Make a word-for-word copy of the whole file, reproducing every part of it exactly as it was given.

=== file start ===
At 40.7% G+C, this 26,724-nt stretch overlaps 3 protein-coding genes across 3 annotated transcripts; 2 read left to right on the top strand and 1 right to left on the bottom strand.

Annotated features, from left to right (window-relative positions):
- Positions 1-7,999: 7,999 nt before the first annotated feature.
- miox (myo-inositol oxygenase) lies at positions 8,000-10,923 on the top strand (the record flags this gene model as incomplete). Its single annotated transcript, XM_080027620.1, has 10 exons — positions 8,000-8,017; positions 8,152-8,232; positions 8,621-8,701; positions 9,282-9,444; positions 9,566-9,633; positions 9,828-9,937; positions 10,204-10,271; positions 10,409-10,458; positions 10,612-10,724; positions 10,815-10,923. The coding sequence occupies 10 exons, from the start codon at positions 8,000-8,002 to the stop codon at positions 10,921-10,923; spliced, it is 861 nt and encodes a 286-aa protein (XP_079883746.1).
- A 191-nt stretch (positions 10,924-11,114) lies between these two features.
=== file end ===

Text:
At 40.7% G+C, this 26,724-nt stretch overlaps 3 protein-coding genes across 3 annotated transcripts; 2 read left to right on the top strand and 1 right to left on the bottom strand.

Annotated features, from left to right (window-relative positions):
- Positions 1-7,999: 7,999 nt before the first annotated feature.
- miox (myo-inositol oxygenase) lies at positions 8,000-10,923 on the top strand (the record flags this gene model as incomplete). Its single annotated transcript, XM_080027620.1, has 10 exons — positions 8,000-8,017; positions 8,152-8,232; positions 8,621-8,701; positions 9,282-9,444; positions 9,566-9,633; positions 9,828-9,937; positions 10,204-10,271; positions 10,409-10,458; positions 10,612-10,724; positions 10,815-10,923. The coding sequence occupies 10 exons, from the start codon at positions 8,000-8,002 to the stop codon at positions 10,921-10,923; spliced, it is 861 nt and encodes a 286-aa protein (XP_079883746.1).
- A 191-nt stretch (positions 10,924-11,114) lies between these two features.